Guest Blogger: Tim Glynn Burke on “The Power of Social Innovation”

Many thanks to Graham for allowing me to post some ideas about our new book, The Power of Social Innovation

One of the ways we introduce the book is in the context of existing literature on social entrepreneurship:

Many have written on the efforts and attributes of individual “social entrepreneurs,” a term popularized by the exceptional work of Bill Drayton of Ashoka. Notable contributions include How to Change the World by David Bornstein; The Power of Unreasonable People, by John Elkington and Pamela Hartigan; and Christopher Gergen and Gregg Vanourek’s Life Entrepreneurs. Recent books such as Forces for Good, by Leslie Crutchfield and Heather McLeod Grant, and The Charismatic Organization, by Shirley Sagawa and Deb Jospin, chronicle the features of high–performing organizations run by social entrepreneurs. This book builds on those insights but looks beyond entrepreneurial individuals and organizations to entrepreneurial networks and fertile communities.

In truth the books we listed are all fairly recent and fall within a narrow sliver of a young field.  The topics we write about build on much more extensive discourses in the fields of public management, nonprofit management, networked governance, social policy, urban planning, education policy, and more.

During our research we often identified some underexplored tension between government and social innovators, only to be reminded that many others had studied and written on that very topic. For example Charles Leadbeater, whom Graham has highlighted on this blog, has been writing about social innovation and civic entrepreneurship, two concepts we came to embrace in our research, for at least a decade.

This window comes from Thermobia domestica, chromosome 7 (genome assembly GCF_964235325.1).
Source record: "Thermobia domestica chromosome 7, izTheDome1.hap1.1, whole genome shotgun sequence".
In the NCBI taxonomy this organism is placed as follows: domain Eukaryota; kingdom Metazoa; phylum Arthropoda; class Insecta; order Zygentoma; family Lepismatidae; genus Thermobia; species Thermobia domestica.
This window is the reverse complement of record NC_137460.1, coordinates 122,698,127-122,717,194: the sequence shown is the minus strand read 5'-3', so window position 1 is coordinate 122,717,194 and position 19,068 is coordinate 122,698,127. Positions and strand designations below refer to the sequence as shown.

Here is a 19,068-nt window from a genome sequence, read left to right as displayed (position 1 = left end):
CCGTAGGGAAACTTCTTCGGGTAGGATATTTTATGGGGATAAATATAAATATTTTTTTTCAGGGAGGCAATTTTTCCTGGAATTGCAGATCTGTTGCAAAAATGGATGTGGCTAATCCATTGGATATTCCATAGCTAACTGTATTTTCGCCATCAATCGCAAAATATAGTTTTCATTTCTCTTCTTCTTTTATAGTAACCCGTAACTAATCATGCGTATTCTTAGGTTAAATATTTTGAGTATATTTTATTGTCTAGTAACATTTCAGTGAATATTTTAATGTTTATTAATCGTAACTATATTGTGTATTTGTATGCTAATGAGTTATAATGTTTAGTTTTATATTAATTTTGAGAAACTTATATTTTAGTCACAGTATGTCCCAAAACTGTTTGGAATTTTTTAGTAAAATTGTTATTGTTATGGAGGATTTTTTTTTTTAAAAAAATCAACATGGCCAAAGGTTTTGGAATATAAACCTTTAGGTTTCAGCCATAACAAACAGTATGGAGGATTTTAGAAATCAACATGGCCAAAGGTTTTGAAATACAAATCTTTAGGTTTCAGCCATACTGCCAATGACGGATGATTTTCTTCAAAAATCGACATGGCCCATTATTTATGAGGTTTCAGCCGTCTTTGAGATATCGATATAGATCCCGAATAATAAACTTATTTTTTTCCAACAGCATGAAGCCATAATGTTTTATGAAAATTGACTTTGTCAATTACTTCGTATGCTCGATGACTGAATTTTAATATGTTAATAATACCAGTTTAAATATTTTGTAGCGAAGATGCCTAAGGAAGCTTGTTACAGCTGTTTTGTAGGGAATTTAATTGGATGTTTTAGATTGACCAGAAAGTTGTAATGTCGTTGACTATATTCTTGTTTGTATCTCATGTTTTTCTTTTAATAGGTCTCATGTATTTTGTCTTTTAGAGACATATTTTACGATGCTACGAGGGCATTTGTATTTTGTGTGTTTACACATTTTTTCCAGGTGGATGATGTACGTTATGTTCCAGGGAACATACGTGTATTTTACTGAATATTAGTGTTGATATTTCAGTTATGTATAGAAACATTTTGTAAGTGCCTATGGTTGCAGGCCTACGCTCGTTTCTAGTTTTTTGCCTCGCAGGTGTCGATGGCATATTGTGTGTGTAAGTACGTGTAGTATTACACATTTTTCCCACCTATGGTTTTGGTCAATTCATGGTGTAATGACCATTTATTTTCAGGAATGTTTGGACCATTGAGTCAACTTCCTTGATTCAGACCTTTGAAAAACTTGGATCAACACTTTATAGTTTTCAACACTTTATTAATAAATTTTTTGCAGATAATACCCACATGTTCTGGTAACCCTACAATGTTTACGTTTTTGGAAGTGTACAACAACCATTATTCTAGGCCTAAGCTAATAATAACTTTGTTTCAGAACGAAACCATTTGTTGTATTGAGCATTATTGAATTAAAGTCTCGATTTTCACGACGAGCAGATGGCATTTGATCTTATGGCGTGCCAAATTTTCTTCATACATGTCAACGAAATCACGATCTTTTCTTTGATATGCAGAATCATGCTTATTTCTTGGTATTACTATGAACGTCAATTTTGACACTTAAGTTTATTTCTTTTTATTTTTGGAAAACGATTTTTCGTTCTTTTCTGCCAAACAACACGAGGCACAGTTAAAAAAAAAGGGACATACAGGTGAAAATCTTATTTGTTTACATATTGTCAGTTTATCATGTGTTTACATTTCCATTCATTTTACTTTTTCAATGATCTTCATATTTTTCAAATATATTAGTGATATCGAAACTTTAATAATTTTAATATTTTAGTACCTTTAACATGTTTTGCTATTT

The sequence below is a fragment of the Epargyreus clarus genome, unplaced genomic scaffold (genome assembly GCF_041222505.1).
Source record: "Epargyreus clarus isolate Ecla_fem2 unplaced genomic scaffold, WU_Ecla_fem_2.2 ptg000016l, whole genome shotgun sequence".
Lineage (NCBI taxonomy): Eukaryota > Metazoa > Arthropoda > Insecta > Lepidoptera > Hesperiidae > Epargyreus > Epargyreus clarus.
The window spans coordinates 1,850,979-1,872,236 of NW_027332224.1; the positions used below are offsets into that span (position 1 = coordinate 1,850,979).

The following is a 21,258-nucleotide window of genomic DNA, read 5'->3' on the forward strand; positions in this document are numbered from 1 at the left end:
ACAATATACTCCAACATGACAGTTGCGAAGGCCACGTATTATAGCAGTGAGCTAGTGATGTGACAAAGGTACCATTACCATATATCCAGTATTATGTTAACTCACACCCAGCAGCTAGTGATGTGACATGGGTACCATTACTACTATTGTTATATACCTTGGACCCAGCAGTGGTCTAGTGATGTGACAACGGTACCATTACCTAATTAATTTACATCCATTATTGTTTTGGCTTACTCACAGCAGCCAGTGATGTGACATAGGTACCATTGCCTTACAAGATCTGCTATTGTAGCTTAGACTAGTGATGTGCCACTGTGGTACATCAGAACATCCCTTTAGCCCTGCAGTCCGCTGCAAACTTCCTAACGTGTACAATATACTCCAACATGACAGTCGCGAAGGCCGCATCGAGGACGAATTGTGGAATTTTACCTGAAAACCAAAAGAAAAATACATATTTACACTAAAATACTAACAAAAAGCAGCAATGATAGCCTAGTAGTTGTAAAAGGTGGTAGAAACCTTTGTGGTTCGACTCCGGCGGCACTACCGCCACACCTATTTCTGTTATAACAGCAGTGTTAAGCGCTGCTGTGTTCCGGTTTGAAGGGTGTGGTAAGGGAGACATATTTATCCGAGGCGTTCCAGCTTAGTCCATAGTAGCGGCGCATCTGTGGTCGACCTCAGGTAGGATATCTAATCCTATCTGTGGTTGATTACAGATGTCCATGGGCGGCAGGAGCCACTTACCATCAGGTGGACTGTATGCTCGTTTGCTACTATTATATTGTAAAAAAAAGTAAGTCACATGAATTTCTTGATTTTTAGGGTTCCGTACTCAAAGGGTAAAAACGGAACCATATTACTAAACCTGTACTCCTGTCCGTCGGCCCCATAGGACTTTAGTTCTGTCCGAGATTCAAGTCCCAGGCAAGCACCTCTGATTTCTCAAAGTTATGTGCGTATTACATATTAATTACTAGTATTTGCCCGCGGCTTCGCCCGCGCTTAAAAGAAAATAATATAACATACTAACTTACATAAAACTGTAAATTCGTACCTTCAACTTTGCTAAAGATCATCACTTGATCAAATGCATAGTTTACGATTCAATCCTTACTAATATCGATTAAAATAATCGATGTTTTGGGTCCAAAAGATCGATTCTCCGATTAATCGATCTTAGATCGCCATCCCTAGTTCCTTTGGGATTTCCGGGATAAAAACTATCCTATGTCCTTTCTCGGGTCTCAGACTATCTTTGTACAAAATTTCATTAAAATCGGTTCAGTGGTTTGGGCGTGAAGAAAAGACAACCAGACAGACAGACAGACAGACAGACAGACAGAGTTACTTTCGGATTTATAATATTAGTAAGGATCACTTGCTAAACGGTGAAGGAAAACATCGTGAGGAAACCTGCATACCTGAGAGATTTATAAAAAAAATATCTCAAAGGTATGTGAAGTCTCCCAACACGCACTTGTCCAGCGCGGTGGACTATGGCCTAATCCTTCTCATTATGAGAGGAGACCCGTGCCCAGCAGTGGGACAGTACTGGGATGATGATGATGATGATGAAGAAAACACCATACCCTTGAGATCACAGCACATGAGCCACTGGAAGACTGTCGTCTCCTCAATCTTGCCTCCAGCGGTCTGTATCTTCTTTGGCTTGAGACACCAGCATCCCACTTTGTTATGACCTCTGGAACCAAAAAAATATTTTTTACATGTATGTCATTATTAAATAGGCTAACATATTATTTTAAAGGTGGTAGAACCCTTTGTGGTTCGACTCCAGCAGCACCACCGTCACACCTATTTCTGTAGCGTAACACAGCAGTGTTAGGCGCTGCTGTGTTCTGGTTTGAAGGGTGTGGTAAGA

Our own research began with an executive session at the Harvard Kennedy School. The sessions, which spanned two years, brought Harvard faculty together with practitioners and leading thinkers to dialogue and push forward the “frontier” at the nexus of government and social entrepreneurship.

One member introduced herself to the group by saying, “I didn’t know I was a social entrepreneur until I got here today.” Other members were constantly reminding the rest of the group (comprised of progressive and/or innovative social entrepreneurs and city officials) that there is a long tradition in working class communities and in communities of color of social innovation and change, from unions providing basic services like housing to the creation of historically Black colleges and universities. Many found the “modern” social entrepreneur movement elitist and under-appreciative of history.

The mayors in the room, meanwhile, wanted to make sure the new generation of social entrepreneurs understood, as effective as their model might be, that they could only help with but one of a hundred issues cities regularly face. And that there was no way any new idea could ever be imported or moved beyond the margins without serious political maneuvering. We supplemented the sessions by talking to some 100 entrepreneurs from across sectors in order to find tangible solutions to these early insights and concerns.

I think our book’s contribution to the social innovation literature then, to put it more precisely, is to:

  • bring more attention to this idea of social innovation coming from among the public sector;
  • begin to examine social innovation more closely in the context of local social service delivery systems, in particular those systems dominated by government dollars and rules;
  • encourage social entrepreneurs to engage, rather than avoid, government as part of their mandate, vision and theory of change; and
  • bring attention (and offer some strategies showing early signs of progress) to the stumbling blocks and barriers—whether they be cultural, political or bureaucratic—that are holding back the progress that social innovation promises.